In March 2015, around the time his Ancient Ozarks Natural History Museum was opening in Branson, Mo., as part of a massive vacation and golf destination, Johnny Morris took a guided tour of the curation facility of the Missouri State Museum.
Morris, who checks in at No. 148 on the Forbes list of wealthiest people in the U.S., is the founder and CEO of Bass Pro Shops. He was touring the facility where some of the state museum’s most precious artifacts are stored at the request of Bill Bryan, the Missouri State Parks director.
“We were told that Mr. Morris was opening a museum and might like to borrow some artifacts to display there,” remembers Katie Owens. She’s the curator of collections at the Missouri State Museum, the person most directly charged with protecting historic artifacts for future generations. “It turned out he thought it was a shopping trip.”
Before Morris had left Jefferson City, he was talking about making a $50,000 donation to the state parks foundation, and, oh, by the way, he’d like to have a loan of a bunch of state artifacts, including some precious and difficult to protect Civil War flags.
For the past year, Owens and other museum employees have been stuck between Top of the Rock (where Morris’ museum is) and a hard place.
In a series of emails between museum employees and Bryan, a longtime aide to Gov. Jay Nixon, it’s clear that the people charged with protecting state artifacts believe the state’s history was put in peril because a politically connected billionaire used his influence to help fill his private museum with public items.
Owens shared her story — and a bevy of emails and other documents — with both me and a state lawmaker in hopes of preventing this sort of thing in the future.
“Hopefully the outcome is that we can get some kind of protection for the collection so it doesn’t happen again,” Owens said. “When this sort of thing gets to donors, it looks bad. People won’t give to your collection if they don’t believe the artifacts are properly protected.”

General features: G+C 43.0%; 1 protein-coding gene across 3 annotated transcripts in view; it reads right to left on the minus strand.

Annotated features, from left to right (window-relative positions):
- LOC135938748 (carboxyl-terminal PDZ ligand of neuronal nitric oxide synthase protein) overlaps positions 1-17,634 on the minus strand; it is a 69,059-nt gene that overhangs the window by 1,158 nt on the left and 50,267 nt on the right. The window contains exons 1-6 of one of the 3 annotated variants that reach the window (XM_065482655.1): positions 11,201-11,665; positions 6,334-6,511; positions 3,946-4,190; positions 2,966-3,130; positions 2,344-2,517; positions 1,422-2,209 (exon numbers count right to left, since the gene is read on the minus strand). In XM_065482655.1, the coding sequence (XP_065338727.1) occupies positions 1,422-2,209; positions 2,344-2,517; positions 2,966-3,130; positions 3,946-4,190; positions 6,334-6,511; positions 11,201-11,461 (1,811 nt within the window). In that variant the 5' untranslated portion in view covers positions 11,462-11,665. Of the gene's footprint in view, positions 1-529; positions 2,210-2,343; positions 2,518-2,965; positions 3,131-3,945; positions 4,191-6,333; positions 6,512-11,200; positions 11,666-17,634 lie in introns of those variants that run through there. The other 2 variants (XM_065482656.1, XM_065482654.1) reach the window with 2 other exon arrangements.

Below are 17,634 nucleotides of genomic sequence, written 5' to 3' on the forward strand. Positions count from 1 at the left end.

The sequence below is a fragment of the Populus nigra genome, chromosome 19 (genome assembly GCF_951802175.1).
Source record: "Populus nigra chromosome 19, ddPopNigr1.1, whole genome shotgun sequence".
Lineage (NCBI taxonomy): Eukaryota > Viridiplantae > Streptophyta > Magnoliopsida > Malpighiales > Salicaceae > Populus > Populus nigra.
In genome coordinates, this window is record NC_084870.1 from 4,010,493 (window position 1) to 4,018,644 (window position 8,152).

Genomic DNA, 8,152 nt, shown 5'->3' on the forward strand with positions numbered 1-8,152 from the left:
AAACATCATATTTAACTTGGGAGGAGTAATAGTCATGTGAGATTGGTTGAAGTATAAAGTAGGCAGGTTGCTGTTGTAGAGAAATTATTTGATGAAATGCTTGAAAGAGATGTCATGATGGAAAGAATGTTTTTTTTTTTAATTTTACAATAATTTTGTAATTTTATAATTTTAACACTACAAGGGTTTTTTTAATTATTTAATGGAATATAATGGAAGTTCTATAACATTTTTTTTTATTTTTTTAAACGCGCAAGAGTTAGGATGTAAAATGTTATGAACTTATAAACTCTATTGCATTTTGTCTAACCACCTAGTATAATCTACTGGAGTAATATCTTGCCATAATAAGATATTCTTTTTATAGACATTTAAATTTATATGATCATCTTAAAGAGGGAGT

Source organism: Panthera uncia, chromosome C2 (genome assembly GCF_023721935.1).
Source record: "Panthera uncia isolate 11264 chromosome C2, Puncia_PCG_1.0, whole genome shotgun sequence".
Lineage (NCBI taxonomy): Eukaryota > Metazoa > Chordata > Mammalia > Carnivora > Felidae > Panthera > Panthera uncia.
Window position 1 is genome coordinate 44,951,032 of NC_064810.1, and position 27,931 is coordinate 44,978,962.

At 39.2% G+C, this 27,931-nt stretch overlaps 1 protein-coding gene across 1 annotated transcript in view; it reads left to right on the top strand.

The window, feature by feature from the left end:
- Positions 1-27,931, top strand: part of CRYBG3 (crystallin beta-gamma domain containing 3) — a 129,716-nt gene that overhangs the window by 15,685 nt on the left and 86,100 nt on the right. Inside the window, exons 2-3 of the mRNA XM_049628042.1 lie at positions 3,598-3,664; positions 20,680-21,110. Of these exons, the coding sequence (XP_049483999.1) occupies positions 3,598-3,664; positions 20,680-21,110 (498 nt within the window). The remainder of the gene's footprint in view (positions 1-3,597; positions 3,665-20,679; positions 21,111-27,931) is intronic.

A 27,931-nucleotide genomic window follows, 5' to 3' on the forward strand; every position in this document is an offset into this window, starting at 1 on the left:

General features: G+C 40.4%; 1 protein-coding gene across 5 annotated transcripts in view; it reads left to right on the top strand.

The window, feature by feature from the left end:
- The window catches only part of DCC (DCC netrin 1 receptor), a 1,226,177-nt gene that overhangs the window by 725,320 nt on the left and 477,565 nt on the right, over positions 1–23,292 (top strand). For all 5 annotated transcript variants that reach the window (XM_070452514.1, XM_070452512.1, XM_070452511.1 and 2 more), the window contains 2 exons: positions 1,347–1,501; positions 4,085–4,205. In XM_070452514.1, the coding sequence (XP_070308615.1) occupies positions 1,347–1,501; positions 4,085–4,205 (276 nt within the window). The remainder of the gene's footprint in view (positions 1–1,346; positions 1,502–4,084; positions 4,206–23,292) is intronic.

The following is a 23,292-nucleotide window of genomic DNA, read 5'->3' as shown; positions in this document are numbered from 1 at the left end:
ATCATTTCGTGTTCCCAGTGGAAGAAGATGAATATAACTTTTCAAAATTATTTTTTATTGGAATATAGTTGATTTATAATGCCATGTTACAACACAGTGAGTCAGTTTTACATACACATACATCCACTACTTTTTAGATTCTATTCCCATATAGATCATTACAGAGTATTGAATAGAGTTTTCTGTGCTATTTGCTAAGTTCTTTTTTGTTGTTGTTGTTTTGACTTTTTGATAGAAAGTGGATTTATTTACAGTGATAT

As of today, several state artifacts, including some Civil War flags, are still on display in Morris’ museum. State curators remain concerned that the level of lighting and protection for the aging flags isn’t ideal. The loan agreement with Morris runs out in April 2017.
In an interview, Bryan said the donation from Morris and the agreement to lend artifacts are separate issues.
“They’re not related,” he says.
A letter from Bryan to Morris dated March 6, 2015, tells a different story.
“Dear John,” it begins, “Thank you for your interest in the Missouri State Museum Collection. It was our pleasure hosting you and your team. Your appreciation for our meager efforts was both humbling and inspiring.”
The letter goes on to outline a list of the items that would be lent to the Ancient Ozarks museum, including some Native American artifacts, a Civil War “Seminole Gentry” flag, a “Colt Gatling Gun” and a mastodon mandible.
At the end of the same letter that offers the loan, Bryan thanks Morris for his “generous offer to support our efforts.”
In a statement, Morris said he was proud of his contributions to the parks foundation “to help fund critical artifact restoration efforts.” He further said artifact loan programs are typical for museums around the world.
We’re proud of our generous financial support and contributions to the Missouri State Parks …
Documents from the state museum indicate that curators and other staff members were upset that the loans seemed tied to a donation, but also that they were rushed through what is generally a very deliberate process.
In an email sent to Bryan on March 8, Tiffany Patterson, the director of the Missouri State Museum, pushes back on a timeline that Bryan admits was “expedited.”
“We want to make a name for the Missouri State Museum as a leader in the museum and interpretation field in this state,” Patterson wrote, “but we can’t do that by eschewing best practices for collections management and interpretation.”
In later emails, Patterson let Bryan know that the Ancient Ozarks museum wasn’t even ready to properly display the items that were being rushed for delivery and that the environment at the museum wasn’t ideal, particularly for the protection of the flags.
Bryan continued to push for an expedited delivery, even mentioning the $50,000 donation at one point.
Over the past year, museum staff continued to push Bryan to allow the state to bring back the flags to the state curation facility, while Bryan was pushing for a year extension on the loan.
“They have already been on display twice as long as they should be,” wrote John Cunning, a program director at the museum, in March of this year. “These flags are irreplaceable and keeping them on display for a total of 2 years places them at risk.”
Bryan says he appreciates the passion of his staff, but he defends the loans to Morris’ museum.
“I don’t feel the decisions were any different than other loans,” he said.
The paper trail from the museum staff says something different.
For now, Owens is just worried about the artifacts still at the Ancient Ozarks museum.
The staff at that museum has changed and the Civil War flags have been there too long, she says.
In August, a visit found that the lighting was at dangerous levels for such flags, but Owens has been unable to correct the situation with the proper staff in Branson.
Come April, she hopes the state can get its history back to make sure it’s protected for the next generation.
“It’s unfortunate that it has been left there for so long,” she says. “Ultimately something needs to change in order to ensure the long-term preservation of the artifacts and the integrity of the museum.”